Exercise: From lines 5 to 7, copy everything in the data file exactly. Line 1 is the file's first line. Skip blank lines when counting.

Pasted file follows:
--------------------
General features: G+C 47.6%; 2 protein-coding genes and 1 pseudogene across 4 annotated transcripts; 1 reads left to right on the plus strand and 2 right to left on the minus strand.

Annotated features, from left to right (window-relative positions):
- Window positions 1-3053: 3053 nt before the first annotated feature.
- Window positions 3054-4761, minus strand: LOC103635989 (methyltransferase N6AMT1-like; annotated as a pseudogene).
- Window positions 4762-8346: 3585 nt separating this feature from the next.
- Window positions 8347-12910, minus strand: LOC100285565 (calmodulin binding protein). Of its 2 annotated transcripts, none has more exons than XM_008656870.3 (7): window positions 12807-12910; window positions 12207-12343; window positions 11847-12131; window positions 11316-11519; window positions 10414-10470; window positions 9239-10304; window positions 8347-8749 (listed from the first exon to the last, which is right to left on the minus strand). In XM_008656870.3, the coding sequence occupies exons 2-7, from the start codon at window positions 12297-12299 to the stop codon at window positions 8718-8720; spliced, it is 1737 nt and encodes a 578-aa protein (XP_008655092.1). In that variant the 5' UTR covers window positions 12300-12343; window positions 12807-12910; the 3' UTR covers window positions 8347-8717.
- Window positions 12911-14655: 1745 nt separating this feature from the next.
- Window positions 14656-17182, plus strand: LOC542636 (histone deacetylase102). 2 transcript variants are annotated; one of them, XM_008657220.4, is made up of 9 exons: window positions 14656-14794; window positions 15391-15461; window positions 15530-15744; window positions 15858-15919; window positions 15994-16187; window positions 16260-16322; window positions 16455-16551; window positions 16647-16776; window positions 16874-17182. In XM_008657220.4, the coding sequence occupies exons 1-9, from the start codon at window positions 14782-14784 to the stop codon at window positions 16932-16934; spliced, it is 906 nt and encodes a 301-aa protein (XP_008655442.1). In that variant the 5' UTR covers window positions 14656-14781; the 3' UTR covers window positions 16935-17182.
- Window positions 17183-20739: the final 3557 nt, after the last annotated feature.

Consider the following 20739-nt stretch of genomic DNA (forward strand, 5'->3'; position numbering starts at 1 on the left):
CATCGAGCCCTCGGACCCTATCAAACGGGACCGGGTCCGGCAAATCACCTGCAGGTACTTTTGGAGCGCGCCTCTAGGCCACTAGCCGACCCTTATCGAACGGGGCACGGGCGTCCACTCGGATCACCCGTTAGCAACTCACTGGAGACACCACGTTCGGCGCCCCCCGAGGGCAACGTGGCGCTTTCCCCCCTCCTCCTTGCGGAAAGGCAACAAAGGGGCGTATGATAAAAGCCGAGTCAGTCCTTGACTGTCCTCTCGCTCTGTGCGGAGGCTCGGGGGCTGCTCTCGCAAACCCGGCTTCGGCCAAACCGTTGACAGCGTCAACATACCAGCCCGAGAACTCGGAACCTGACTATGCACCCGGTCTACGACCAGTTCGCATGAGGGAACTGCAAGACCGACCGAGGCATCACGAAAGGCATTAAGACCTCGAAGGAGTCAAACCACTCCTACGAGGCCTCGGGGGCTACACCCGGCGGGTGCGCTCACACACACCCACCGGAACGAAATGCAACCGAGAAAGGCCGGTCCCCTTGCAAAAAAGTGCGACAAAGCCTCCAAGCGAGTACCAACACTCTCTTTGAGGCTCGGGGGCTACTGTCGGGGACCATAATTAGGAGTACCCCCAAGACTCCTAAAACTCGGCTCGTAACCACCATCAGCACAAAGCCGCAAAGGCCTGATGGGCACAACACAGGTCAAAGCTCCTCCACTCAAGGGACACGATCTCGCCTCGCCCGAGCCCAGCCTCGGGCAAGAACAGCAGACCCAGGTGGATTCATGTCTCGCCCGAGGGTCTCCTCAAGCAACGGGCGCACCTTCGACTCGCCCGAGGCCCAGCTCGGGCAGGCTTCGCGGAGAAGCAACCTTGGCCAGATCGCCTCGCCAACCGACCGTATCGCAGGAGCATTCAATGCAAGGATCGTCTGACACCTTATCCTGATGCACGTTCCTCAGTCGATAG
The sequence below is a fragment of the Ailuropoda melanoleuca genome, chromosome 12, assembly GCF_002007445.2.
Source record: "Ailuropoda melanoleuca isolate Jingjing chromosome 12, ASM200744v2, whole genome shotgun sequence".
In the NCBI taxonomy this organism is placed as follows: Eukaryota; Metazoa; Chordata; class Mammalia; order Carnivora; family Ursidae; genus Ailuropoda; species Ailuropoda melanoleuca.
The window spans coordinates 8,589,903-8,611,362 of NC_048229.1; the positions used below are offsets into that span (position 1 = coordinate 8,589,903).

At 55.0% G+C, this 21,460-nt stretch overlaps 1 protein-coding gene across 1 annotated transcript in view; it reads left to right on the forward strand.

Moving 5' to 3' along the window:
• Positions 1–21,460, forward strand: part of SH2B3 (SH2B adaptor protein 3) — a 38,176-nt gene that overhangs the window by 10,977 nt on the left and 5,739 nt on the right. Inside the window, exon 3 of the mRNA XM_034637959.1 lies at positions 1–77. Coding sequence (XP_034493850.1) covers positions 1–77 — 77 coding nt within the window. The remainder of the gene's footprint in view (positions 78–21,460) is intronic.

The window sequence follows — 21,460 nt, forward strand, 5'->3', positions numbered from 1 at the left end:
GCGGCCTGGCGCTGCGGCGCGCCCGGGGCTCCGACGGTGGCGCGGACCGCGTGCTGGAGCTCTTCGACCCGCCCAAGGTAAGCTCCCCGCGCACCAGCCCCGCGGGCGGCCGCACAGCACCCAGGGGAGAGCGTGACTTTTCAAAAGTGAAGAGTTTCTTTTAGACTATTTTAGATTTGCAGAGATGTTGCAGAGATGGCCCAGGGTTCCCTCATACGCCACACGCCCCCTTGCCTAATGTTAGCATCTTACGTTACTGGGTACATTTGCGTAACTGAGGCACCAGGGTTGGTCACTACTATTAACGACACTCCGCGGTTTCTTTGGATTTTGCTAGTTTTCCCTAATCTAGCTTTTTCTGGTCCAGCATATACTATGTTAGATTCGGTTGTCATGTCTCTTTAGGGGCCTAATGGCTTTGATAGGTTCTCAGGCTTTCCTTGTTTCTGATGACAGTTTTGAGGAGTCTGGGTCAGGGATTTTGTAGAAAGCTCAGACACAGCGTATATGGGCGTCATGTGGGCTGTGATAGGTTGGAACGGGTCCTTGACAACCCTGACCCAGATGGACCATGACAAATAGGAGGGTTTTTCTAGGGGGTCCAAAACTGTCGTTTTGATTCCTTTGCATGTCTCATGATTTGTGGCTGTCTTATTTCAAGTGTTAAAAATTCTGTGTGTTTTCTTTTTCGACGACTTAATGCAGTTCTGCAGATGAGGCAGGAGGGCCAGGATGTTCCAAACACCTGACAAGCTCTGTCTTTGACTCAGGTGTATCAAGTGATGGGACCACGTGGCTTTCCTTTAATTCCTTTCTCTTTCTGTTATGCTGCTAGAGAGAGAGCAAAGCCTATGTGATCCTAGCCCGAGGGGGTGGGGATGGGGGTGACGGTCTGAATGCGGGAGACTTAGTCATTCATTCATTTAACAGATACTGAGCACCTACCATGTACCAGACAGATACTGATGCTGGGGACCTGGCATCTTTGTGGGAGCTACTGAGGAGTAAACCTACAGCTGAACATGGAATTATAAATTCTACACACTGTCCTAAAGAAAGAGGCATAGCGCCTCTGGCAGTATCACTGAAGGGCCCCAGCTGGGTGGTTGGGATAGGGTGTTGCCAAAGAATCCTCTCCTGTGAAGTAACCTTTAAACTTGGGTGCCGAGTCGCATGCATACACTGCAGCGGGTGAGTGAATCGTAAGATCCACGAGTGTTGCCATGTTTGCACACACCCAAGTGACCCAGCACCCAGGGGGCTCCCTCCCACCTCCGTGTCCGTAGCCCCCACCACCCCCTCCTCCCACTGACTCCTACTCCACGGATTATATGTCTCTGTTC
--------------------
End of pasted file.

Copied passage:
- Window positions 4762-8346: 3585 nt separating this feature from the next.
- Window positions 8347-12910, minus strand: LOC100285565 (calmodulin binding protein). Of its 2 annotated transcripts, none has more exons than XM_008656870.3 (7): window positions 12807-12910; window positions 12207-12343; window positions 11847-12131; window positions 11316-11519; window positions 10414-10470; window positions 9239-10304; window positions 8347-8749 (listed from the first exon to the last, which is right to left on the minus strand). In XM_008656870.3, the coding sequence occupies exons 2-7, from the start codon at window positions 12297-12299 to the stop codon at window positions 8718-8720; spliced, it is 1737 nt and encodes a 578-aa protein (XP_008655092.1). In that variant the 5' UTR covers window positions 12300-12343; window positions 12807-12910; the 3' UTR covers window positions 8347-8717.
- Window positions 12911-14655: 1745 nt separating this feature from the next.